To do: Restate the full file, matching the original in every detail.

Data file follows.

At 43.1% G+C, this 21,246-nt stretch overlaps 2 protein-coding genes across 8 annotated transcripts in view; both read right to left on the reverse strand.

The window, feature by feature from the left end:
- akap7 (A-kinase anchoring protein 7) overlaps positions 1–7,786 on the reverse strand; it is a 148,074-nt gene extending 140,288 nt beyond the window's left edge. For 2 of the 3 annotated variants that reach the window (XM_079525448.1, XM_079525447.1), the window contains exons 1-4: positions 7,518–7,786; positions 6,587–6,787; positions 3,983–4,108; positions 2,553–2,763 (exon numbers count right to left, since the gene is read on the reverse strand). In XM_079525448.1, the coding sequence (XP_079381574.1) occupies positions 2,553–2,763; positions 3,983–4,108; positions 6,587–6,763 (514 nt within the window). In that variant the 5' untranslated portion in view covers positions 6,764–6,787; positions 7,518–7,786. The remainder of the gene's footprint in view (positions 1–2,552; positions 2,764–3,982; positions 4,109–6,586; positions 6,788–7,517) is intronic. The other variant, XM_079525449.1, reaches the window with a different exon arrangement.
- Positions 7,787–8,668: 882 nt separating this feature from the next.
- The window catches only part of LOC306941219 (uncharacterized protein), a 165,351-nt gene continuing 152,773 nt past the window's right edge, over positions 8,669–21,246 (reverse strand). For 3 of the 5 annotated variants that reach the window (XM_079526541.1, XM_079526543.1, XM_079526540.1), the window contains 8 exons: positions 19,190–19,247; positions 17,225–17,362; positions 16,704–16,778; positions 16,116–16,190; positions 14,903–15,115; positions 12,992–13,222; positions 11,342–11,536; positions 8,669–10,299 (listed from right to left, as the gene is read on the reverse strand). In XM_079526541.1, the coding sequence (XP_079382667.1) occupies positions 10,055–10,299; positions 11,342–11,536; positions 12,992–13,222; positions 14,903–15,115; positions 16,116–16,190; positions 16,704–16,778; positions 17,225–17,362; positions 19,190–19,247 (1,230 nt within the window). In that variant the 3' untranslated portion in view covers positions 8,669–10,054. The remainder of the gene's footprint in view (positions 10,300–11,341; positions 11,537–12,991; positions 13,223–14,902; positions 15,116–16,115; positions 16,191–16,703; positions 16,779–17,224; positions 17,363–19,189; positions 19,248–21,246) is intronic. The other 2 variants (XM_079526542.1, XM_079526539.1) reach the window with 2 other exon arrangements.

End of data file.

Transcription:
At 43.1% G+C, this 21,246-nt stretch overlaps 2 protein-coding genes across 8 annotated transcripts in view; both read right to left on the reverse strand.

The window, feature by feature from the left end:
- akap7 (A-kinase anchoring protein 7) overlaps positions 1–7,786 on the reverse strand; it is a 148,074-nt gene extending 140,288 nt beyond the window's left edge. For 2 of the 3 annotated variants that reach the window (XM_079525448.1, XM_079525447.1), the window contains exons 1-4: positions 7,518–7,786; positions 6,587–6,787; positions 3,983–4,108; positions 2,553–2,763 (exon numbers count right to left, since the gene is read on the reverse strand). In XM_079525448.1, the coding sequence (XP_079381574.1) occupies positions 2,553–2,763; positions 3,983–4,108; positions 6,587–6,763 (514 nt within the window). In that variant the 5' untranslated portion in view covers positions 6,764–6,787; positions 7,518–7,786. The remainder of the gene's footprint in view (positions 1–2,552; positions 2,764–3,982; positions 4,109–6,586; positions 6,788–7,517) is intronic. The other variant, XM_079525449.1, reaches the window with a different exon arrangement.
- Positions 7,787–8,668: 882 nt separating this feature from the next.
- The window catches only part of LOC306941219 (uncharacterized protein), a 165,351-nt gene continuing 152,773 nt past the window's right edge, over positions 8,669–21,246 (reverse strand). For 3 of the 5 annotated variants that reach the window (XM_079526541.1, XM_079526543.1, XM_079526540.1), the window contains 8 exons: positions 19,190–19,247; positions 17,225–17,362; positions 16,704–16,778; positions 16,116–16,190; positions 14,903–15,115; positions 12,992–13,222; positions 11,342–11,536; positions 8,669–10,299 (listed from right to left, as the gene is read on the reverse strand). In XM_079526541.1, the coding sequence (XP_079382667.1) occupies positions 10,055–10,299; positions 11,342–11,536; positions 12,992–13,222; positions 14,903–15,115; positions 16,116–16,190; positions 16,704–16,778; positions 17,225–17,362; positions 19,190–19,247 (1,230 nt within the window). In that variant the 3' untranslated portion in view covers positions 8,669–10,054. The remainder of the gene's footprint in view (positions 10,300–11,341; positions 11,537–12,991; positions 13,223–14,902; positions 15,116–16,115; positions 16,191–16,703; positions 16,779–17,224; positions 17,363–19,189; positions 19,248–21,246) is intronic. The other 2 variants (XM_079526542.1, XM_079526539.1) reach the window with 2 other exon arrangements.